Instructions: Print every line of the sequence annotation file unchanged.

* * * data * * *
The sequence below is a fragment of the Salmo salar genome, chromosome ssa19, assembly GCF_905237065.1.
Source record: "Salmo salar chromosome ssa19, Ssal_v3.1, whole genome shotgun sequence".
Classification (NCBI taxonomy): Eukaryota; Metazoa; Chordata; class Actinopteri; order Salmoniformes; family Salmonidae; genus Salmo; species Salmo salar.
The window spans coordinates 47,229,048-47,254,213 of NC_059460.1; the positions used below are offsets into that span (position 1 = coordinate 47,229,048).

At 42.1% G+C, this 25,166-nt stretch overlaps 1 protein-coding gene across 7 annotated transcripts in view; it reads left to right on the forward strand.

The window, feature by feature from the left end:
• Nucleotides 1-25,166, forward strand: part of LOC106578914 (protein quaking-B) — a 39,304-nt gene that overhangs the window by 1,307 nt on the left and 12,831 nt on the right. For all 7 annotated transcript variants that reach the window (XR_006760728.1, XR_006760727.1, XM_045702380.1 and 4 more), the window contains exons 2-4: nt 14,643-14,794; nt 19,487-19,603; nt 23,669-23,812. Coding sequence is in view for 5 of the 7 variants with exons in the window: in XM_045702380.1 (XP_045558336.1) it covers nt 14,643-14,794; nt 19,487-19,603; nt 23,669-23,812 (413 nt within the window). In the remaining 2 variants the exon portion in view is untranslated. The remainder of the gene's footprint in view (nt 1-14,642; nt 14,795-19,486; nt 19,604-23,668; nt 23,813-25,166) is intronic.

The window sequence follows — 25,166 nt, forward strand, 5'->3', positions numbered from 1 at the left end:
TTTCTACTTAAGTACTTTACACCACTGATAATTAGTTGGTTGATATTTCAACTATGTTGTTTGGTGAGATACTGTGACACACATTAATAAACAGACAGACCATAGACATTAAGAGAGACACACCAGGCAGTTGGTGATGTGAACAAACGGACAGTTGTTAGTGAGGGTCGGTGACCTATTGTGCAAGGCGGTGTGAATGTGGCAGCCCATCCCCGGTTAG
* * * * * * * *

The sequence below is a fragment of the Salmo salar genome, chromosome ssa19, assembly GCF_905237065.1.
Source record: "Salmo salar chromosome ssa19, Ssal_v3.1, whole genome shotgun sequence".
Classification (NCBI taxonomy): Eukaryota; Metazoa; Chordata; class Actinopteri; order Salmoniformes; family Salmonidae; genus Salmo; species Salmo salar.
The window spans coordinates 47,229,048-47,254,213 of NC_059460.1; the positions used below are offsets into that span (position 1 = coordinate 47,229,048).

At 42.1% G+C, this 25,166-nt stretch overlaps 1 protein-coding gene across 7 annotated transcripts in view; it reads left to right on the forward strand.

The window, feature by feature from the left end:
• Nucleotides 1-25,166, forward strand: part of LOC106578914 (protein quaking-B) — a 39,304-nt gene that overhangs the window by 1,307 nt on the left and 12,831 nt on the right. For all 7 annotated transcript variants that reach the window (XR_006760728.1, XR_006760727.1, XM_045702380.1 and 4 more), the window contains exons 2-4: nt 14,643-14,794; nt 19,487-19,603; nt 23,669-23,812. Coding sequence is in view for 5 of the 7 variants with exons in the window: in XM_045702380.1 (XP_045558336.1) it covers nt 14,643-14,794; nt 19,487-19,603; nt 23,669-23,812 (413 nt within the window). In the remaining 2 variants the exon portion in view is untranslated. The remainder of the gene's footprint in view (nt 1-14,642; nt 14,795-19,486; nt 19,604-23,668; nt 23,813-25,166) is intronic.

The window sequence follows — 25,166 nt, forward strand, 5'->3', positions numbered from 1 at the left end:
TTTCTACTTAAGTACTTTACACCACTGATAATTAGTTGGTTGATATTTCAACTATGTTGTTTGGTGAGATACTGTGACACACATTAATAAACAGACAGACCATAGACATTAAGAGAGACACACCAGGCAGTTGGTGATGTGAACAAACGGACAGTTGTTAGTGAGGGTCGGTGACCTATTGTGCAAGGCGGTGTGAATGTGGCAGCCCATCCCCGGTTAG